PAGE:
J –It occurred to me that most people aren’t familiar with the process of brewing beer, so I wanted to make a little primer. Here are the basics:
Beer is composed mostly of malt, hops, yeast, and water. The malt is the grain that supplies the sugars destined to become alcohol. There are many, many types of grains – some make your beer sweet, some impart flavors of honey, chocolate, or caramel, and yet others exist only to create a base for other flavors – especially hops – to play off of, in addition to creating sugars for fermentation. Hops create both bitterness to balance the sweetness created by the malts and aroma in the beer. The current beer du jour, India Pale Ales (IPA’s), are known for being brewed with a very large supply of hops, creating a bitter beer with strong aromas of citrus, pine, or flowers (depending on the hops). Just like with malts, there are many, many types – some, called bittering hops, impart little to no aroma but are strongly bitter, while others, called – you guessed it – aroma hops, impart strong aromas but relatively little bitterness. There are also plenty of hops in between.
Yeast is, in my opinion, the most important part of a beer. By way of quick story – a local brewery that is becoming very, very popular in the Baltimore area routinely hosts events and tours. At one such occasion, I was talking with one of the head brewers and, much to my lament, he mentioned that all of their beers use the same exact yeast (Pacific Ale yeast, a particularly mild strain that imparts little flavor compared to other yeasts, but accents hop flavors greatly). Considering that many commercial micro breweries use very similar and simple malts (it is easier to mass-produce beers this way), this means that almost all of this brewery’s beers are the same basic malts + yeast, and differ only in the amount and variety of hops. Yeast can impart MANY flavors. Belgian yeast create sweet, floral, and spicy flavors, while English and Irish ale and stout yeasts create buttery flavors. Hefeweizen yeasts create clove-like spicy flavors if fermented at a low temperature and strong, very pungent banana flavors if fermented at a higher temperature. Yeasts are cool, and very, very important.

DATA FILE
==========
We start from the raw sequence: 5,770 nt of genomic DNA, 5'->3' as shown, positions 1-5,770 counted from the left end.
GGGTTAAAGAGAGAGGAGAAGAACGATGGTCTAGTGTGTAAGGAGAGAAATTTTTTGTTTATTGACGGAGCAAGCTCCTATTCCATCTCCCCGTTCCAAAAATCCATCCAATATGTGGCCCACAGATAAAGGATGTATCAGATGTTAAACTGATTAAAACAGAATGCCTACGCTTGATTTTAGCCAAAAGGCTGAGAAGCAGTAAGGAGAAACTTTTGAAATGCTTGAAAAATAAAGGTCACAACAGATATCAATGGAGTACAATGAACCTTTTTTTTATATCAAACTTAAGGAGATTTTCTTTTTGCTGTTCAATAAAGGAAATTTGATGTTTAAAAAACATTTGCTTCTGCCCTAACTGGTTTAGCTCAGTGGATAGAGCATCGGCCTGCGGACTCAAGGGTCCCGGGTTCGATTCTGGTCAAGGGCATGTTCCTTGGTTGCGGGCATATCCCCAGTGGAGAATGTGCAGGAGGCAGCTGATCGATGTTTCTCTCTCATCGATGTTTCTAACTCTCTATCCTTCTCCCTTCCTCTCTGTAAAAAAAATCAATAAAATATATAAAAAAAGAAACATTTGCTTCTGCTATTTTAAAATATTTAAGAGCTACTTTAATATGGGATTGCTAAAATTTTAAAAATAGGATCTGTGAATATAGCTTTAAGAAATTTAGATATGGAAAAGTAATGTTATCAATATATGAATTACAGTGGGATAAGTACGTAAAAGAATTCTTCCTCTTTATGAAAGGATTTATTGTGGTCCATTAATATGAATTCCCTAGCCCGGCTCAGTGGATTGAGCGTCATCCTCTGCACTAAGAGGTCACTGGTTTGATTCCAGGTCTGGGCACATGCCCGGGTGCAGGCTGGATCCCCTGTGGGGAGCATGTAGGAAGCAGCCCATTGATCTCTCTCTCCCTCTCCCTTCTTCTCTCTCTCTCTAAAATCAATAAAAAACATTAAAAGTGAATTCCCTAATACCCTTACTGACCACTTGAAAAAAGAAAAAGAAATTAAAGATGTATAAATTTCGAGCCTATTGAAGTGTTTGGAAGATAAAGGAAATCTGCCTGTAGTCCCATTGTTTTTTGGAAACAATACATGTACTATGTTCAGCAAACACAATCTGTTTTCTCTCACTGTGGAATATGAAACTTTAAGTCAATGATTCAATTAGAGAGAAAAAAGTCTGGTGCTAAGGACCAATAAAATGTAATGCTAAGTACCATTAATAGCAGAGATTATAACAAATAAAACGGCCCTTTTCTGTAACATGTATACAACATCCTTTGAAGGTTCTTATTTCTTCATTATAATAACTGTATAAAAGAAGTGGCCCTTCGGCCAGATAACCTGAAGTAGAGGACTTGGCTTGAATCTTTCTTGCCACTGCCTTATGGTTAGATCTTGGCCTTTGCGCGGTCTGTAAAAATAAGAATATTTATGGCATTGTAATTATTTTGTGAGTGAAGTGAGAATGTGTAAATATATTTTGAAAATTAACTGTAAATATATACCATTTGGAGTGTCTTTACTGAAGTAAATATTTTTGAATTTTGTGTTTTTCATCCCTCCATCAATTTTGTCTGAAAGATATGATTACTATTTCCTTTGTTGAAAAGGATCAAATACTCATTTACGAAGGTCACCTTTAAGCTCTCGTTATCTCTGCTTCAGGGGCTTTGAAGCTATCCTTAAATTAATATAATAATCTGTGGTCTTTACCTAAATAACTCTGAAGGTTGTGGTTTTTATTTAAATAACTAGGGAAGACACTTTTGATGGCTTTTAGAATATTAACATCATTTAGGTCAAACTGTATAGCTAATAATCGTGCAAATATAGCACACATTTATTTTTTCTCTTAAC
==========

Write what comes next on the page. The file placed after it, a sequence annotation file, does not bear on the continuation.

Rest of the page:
Water is water. You know what it is. For the brewers out there – be aware of your water. If you use filtered water, you must supplement it with nutrients – the yeast require certain minerals and a base pH to operate, as do the enzymes in grains. For the rest of you, there are many, many beers made possible only by the local water supply – Kolsch beers from Germany and Belgian beers are most well known for this.